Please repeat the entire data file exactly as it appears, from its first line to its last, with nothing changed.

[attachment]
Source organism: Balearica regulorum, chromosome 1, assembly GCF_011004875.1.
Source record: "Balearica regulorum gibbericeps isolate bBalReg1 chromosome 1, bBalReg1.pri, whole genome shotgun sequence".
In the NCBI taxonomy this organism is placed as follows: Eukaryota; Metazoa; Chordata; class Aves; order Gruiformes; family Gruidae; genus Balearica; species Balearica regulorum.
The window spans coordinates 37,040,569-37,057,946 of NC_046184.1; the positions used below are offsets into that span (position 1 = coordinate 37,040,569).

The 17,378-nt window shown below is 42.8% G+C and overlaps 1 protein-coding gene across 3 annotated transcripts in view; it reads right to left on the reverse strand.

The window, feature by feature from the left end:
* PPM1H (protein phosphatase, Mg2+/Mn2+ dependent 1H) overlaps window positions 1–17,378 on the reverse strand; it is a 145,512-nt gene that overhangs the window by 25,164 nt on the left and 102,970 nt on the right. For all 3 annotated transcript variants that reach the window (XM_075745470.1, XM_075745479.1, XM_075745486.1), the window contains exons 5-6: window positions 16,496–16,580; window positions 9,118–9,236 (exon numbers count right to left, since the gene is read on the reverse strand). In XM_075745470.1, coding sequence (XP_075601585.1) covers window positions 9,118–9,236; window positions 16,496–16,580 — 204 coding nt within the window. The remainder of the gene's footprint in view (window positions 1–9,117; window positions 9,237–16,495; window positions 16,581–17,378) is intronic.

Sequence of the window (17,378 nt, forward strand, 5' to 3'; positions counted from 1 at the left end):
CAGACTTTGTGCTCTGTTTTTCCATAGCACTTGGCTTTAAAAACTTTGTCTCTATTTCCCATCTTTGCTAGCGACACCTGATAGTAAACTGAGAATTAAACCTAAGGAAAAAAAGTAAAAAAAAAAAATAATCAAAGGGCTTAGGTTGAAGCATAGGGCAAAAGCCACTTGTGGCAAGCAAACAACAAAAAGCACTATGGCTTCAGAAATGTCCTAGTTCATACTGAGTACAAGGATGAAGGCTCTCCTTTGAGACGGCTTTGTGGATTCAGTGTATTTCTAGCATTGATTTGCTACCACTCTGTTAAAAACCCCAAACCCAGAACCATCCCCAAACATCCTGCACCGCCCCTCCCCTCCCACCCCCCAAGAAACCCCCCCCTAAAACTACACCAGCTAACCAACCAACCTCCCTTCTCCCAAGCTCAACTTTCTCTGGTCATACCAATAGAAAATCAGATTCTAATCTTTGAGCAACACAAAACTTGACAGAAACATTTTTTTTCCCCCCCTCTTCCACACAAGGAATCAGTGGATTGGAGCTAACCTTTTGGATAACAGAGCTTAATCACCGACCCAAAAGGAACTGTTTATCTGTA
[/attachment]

Source organism: Balearica regulorum, chromosome 1, assembly GCF_011004875.1.
Source record: "Balearica regulorum gibbericeps isolate bBalReg1 chromosome 1, bBalReg1.pri, whole genome shotgun sequence".
In the NCBI taxonomy this organism is placed as follows: Eukaryota; Metazoa; Chordata; class Aves; order Gruiformes; family Gruidae; genus Balearica; species Balearica regulorum.
The window spans coordinates 37,040,569-37,057,946 of NC_046184.1; the positions used below are offsets into that span (position 1 = coordinate 37,040,569).

The 17,378-nt window shown below is 42.8% G+C and overlaps 1 protein-coding gene across 3 annotated transcripts in view; it reads right to left on the reverse strand.

The window, feature by feature from the left end:
* PPM1H (protein phosphatase, Mg2+/Mn2+ dependent 1H) overlaps window positions 1–17,378 on the reverse strand; it is a 145,512-nt gene that overhangs the window by 25,164 nt on the left and 102,970 nt on the right. For all 3 annotated transcript variants that reach the window (XM_075745470.1, XM_075745479.1, XM_075745486.1), the window contains exons 5-6: window positions 16,496–16,580; window positions 9,118–9,236 (exon numbers count right to left, since the gene is read on the reverse strand). In XM_075745470.1, coding sequence (XP_075601585.1) covers window positions 9,118–9,236; window positions 16,496–16,580 — 204 coding nt within the window. The remainder of the gene's footprint in view (window positions 1–9,117; window positions 9,237–16,495; window positions 16,581–17,378) is intronic.

Sequence of the window (17,378 nt, forward strand, 5' to 3'; positions counted from 1 at the left end):
CAGACTTTGTGCTCTGTTTTTCCATAGCACTTGGCTTTAAAAACTTTGTCTCTATTTCCCATCTTTGCTAGCGACACCTGATAGTAAACTGAGAATTAAACCTAAGGAAAAAAAGTAAAAAAAAAAAATAATCAAAGGGCTTAGGTTGAAGCATAGGGCAAAAGCCACTTGTGGCAAGCAAACAACAAAAAGCACTATGGCTTCAGAAATGTCCTAGTTCATACTGAGTACAAGGATGAAGGCTCTCCTTTGAGACGGCTTTGTGGATTCAGTGTATTTCTAGCATTGATTTGCTACCACTCTGTTAAAAACCCCAAACCCAGAACCATCCCCAAACATCCTGCACCGCCCCTCCCCTCCCACCCCCCAAGAAACCCCCCCCTAAAACTACACCAGCTAACCAACCAACCTCCCTTCTCCCAAGCTCAACTTTCTCTGGTCATACCAATAGAAAATCAGATTCTAATCTTTGAGCAACACAAAACTTGACAGAAACATTTTTTTTCCCCCCCTCTTCCACACAAGGAATCAGTGGATTGGAGCTAACCTTTTGGATAACAGAGCTTAATCACCGACCCAAAAGGAACTGTTTATCTGTA